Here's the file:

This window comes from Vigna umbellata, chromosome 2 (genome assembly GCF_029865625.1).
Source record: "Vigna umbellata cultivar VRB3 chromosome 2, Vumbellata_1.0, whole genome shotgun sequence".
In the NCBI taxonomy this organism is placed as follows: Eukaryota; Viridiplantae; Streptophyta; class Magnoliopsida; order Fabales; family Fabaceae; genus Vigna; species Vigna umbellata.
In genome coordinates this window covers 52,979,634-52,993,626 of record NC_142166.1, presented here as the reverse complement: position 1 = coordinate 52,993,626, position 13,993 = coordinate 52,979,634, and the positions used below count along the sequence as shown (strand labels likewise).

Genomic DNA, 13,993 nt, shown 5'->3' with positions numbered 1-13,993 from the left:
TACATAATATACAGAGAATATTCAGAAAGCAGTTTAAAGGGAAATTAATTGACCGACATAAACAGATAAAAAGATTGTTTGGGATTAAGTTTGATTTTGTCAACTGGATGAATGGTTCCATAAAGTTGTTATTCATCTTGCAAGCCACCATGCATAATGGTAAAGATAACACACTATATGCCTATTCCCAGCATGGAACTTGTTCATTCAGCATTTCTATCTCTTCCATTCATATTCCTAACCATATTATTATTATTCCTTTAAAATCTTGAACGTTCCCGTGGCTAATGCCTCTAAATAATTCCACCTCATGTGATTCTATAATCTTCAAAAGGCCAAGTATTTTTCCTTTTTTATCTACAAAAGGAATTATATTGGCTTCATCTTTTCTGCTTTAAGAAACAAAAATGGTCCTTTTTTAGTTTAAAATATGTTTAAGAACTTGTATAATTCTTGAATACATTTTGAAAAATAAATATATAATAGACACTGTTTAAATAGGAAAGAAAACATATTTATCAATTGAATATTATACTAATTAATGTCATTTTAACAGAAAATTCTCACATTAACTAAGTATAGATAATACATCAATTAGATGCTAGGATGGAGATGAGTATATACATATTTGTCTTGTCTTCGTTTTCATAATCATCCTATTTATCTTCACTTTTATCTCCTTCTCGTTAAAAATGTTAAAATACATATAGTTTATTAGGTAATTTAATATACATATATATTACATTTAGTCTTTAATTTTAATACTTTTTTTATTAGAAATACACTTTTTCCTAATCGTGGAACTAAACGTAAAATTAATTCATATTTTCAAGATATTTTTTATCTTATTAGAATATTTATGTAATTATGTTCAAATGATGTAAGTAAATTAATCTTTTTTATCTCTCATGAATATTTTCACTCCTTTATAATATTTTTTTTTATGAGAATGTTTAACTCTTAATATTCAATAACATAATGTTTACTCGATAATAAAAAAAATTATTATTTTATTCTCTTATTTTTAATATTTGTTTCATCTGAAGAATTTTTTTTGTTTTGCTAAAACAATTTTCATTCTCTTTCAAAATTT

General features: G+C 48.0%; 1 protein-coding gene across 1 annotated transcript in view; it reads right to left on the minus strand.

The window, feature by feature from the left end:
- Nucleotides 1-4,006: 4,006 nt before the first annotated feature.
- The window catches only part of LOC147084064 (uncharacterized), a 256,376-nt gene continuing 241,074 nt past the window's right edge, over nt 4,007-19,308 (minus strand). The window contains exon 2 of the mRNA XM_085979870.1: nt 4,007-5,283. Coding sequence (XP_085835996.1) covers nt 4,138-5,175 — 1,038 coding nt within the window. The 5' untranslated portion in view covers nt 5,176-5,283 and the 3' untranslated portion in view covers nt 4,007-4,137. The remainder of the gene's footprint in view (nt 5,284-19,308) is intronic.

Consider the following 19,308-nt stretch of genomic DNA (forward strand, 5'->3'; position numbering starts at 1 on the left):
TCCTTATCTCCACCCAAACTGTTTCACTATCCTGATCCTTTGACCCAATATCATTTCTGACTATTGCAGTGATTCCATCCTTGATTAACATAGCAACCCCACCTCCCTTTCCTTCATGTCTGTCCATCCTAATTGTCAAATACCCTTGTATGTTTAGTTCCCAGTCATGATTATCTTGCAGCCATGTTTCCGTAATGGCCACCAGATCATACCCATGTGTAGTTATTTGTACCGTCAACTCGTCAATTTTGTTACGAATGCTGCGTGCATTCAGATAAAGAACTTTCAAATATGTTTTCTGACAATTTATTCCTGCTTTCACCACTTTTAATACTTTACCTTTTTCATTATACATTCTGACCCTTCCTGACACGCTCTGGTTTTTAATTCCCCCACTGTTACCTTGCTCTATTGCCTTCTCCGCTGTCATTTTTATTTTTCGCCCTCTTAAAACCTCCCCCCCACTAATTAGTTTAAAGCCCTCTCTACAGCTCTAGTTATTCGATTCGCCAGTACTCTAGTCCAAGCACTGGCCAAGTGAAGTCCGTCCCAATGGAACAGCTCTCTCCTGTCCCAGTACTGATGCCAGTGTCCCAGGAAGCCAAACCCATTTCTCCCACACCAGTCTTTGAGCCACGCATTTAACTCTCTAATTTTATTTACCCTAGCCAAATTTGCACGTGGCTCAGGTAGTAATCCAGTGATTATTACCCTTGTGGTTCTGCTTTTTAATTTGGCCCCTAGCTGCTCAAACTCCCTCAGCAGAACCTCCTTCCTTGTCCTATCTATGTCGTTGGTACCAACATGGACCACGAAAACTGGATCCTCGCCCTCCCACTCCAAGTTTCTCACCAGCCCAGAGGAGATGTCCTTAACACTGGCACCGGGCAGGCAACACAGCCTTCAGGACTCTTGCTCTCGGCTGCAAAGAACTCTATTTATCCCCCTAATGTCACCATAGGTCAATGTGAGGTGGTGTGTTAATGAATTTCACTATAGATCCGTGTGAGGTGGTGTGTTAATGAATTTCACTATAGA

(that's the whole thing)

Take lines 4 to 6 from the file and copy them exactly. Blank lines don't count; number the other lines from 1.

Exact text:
In genome coordinates this window covers 52,979,634-52,993,626 of record NC_142166.1, presented here as the reverse complement: position 1 = coordinate 52,993,626, position 13,993 = coordinate 52,979,634, and the positions used below count along the sequence as shown (strand labels likewise).

Genomic DNA, 13,993 nt, shown 5'->3' with positions numbered 1-13,993 from the left:
TACATAATATACAGAGAATATTCAGAAAGCAGTTTAAAGGGAAATTAATTGACCGACATAAACAGATAAAAAGATTGTTTGGGATTAAGTTTGATTTTGTCAACTGGATGAATGGTTCCATAAAGTTGTTATTCATCTTGCAAGCCACCATGCATAATGGTAAAGATAACACACTATATGCCTATTCCCAGCATGGAACTTGTTCATTCAGCATTTCTATCTCTTCCATTCATATTCCTAACCATATTATTATTATTCCTTTAAAATCTTGAACGTTCCCGTGGCTAATGCCTCTAAATAATTCCACCTCATGTGATTCTATAATCTTCAAAAGGCCAAGTATTTTTCCTTTTTTATCTACAAAAGGAATTATATTGGCTTCATCTTTTCTGCTTTAAGAAACAAAAATGGTCCTTTTTTAGTTTAAAATATGTTTAAGAACTTGTATAATTCTTGAATACATTTTGAAAAATAAATATATAATAGACACTGTTTAAATAGGAAAGAAAACATATTTATCAATTGAATATTATACTAATTAATGTCATTTTAACAGAAAATTCTCACATTAACTAAGTATAGATAATACATCAATTAGATGCTAGGATGGAGATGAGTATATACATATTTGTCTTGTCTTCGTTTTCATAATCATCCTATTTATCTTCACTTTTATCTCCTTCTCGTTAAAAATGTTAAAATACATATAGTTTATTAGGTAATTTAATATACATATATATTACATTTAGTCTTTAATTTTAATACTTTTTTTATTAGAAATACACTTTTTCCTAATCGTGGAACTAAACGTAAAATTAATTCATATTTTCAAGATATTTTTTATCTTATTAGAATATTTATGTAATTATGTTCAAATGATGTAAGTAAATTAATCTTTTTTATCTCTCATGAATATTTTCACTCCTTTATAATATTTTTTTTTATGAGAATGTTTAACTCTTAATATTCAATAACATAATGTTTACTCGATAATAAAAAAAATTATTATTTTATTCTCTTATTTTTAATATTTGTTTCATCTGAAGAATTTTTTTTGTTTTGCTAAAACAATTTTCATTCTCTTTCAAAATTT